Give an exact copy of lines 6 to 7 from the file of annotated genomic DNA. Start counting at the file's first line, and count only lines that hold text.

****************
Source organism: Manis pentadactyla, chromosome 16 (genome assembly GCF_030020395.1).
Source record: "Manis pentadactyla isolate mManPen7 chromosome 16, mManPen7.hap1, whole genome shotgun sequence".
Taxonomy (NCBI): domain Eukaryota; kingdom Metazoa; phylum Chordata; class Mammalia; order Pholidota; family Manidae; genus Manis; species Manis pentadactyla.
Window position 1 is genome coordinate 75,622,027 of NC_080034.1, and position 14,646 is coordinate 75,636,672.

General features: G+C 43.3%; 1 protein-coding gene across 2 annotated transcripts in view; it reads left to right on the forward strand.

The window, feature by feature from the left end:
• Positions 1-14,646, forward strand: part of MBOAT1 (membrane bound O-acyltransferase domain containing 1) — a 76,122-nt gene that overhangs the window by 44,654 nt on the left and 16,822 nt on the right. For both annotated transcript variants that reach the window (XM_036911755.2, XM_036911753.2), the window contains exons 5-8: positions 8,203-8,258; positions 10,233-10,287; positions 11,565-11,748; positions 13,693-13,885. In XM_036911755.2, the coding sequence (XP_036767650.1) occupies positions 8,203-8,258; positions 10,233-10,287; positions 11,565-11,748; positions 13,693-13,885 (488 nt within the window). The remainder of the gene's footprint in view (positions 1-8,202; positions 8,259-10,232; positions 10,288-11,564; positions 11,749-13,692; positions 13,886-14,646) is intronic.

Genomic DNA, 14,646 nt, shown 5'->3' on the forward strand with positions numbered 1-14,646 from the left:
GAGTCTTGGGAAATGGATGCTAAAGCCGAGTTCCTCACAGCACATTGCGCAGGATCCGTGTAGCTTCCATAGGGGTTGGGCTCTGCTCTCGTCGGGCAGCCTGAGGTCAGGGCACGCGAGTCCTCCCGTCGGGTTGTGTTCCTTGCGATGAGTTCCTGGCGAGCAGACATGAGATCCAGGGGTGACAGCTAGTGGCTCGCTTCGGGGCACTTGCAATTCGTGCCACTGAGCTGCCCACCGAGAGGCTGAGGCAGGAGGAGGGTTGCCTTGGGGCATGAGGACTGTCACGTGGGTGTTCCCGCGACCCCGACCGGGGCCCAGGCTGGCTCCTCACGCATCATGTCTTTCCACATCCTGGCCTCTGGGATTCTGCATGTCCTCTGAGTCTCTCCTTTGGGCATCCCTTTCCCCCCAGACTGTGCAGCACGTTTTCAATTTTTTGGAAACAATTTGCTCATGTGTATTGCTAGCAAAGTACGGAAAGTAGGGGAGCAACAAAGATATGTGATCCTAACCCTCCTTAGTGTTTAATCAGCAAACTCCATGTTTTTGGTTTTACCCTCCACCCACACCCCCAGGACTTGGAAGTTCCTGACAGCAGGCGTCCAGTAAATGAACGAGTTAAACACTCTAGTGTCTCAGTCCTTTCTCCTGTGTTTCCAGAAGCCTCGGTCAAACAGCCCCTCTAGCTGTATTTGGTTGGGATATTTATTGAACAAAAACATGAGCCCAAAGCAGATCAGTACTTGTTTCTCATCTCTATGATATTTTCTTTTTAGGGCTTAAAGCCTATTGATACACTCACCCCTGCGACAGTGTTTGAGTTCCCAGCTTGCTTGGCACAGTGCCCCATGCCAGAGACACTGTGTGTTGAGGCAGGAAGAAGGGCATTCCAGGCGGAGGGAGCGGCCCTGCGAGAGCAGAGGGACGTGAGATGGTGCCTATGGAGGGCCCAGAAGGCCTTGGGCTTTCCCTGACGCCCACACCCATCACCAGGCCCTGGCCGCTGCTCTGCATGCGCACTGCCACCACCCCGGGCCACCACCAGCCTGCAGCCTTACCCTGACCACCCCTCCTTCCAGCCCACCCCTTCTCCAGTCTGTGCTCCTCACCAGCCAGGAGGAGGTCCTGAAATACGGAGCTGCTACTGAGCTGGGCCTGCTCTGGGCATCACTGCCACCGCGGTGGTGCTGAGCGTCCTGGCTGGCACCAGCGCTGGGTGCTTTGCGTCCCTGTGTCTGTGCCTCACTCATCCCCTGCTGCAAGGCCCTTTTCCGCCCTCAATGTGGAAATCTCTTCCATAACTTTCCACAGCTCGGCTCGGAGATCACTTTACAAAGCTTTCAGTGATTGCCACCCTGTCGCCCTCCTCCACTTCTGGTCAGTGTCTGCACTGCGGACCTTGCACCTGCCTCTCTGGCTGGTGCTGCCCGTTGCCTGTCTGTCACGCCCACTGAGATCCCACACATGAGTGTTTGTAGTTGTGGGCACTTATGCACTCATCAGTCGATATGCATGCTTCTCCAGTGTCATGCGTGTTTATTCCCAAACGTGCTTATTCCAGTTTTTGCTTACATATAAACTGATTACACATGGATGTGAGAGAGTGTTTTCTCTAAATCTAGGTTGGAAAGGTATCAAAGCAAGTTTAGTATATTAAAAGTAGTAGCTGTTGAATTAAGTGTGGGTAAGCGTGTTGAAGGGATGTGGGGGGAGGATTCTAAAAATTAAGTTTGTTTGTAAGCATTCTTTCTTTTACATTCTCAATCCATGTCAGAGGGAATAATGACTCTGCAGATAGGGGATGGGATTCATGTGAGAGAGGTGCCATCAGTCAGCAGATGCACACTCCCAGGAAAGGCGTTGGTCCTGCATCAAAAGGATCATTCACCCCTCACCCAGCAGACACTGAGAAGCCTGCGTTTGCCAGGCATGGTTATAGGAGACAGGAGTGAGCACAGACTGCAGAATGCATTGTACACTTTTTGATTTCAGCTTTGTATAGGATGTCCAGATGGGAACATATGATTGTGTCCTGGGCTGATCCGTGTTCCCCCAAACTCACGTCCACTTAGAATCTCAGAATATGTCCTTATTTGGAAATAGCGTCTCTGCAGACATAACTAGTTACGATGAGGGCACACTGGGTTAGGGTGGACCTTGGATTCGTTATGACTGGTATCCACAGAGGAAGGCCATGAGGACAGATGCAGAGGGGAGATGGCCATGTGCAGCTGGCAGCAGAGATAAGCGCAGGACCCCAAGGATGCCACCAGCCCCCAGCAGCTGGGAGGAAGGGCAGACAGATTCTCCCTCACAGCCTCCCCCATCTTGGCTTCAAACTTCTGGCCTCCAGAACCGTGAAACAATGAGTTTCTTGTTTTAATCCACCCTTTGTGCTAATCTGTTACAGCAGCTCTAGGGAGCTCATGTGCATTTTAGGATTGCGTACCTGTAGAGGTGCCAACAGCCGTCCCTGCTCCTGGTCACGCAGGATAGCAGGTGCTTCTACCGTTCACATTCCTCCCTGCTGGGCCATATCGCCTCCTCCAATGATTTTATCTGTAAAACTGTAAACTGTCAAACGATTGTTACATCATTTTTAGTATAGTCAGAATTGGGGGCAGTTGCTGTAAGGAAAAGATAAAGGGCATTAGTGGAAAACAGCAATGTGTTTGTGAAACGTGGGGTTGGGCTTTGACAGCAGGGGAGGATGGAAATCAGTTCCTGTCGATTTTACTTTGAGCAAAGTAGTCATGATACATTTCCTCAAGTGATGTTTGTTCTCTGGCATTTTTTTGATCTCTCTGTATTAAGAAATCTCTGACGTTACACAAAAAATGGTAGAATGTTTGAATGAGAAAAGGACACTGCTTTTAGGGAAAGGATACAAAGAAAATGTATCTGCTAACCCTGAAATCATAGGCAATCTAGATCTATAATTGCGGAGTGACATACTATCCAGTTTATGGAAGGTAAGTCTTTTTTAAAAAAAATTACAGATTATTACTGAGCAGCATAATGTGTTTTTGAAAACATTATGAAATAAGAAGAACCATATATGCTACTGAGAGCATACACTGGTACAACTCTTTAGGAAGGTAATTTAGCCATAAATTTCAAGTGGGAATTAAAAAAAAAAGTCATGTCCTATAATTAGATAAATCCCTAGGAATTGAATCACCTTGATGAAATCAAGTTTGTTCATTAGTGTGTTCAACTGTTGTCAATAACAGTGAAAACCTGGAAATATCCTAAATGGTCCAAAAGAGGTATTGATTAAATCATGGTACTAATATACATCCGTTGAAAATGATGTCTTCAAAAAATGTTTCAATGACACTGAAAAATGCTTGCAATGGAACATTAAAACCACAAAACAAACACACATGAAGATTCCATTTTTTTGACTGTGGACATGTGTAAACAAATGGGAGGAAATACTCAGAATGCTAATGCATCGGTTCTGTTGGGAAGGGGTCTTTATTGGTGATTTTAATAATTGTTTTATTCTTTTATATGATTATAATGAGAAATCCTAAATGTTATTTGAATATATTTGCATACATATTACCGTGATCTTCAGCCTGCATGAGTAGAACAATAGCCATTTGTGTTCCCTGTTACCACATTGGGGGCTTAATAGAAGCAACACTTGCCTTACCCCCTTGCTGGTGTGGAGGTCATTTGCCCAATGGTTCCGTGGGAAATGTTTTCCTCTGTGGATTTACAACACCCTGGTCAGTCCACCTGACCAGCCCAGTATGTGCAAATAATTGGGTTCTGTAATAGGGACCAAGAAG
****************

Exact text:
The window, feature by feature from the left end:
• Positions 1-14,646, forward strand: part of MBOAT1 (membrane bound O-acyltransferase domain containing 1) — a 76,122-nt gene that overhangs the window by 44,654 nt on the left and 16,822 nt on the right. For both annotated transcript variants that reach the window (XM_036911755.2, XM_036911753.2), the window contains exons 5-8: positions 8,203-8,258; positions 10,233-10,287; positions 11,565-11,748; positions 13,693-13,885. In XM_036911755.2, the coding sequence (XP_036767650.1) occupies positions 8,203-8,258; positions 10,233-10,287; positions 11,565-11,748; positions 13,693-13,885 (488 nt within the window). The remainder of the gene's footprint in view (positions 1-8,202; positions 8,259-10,232; positions 10,288-11,564; positions 11,749-13,692; positions 13,886-14,646) is intronic.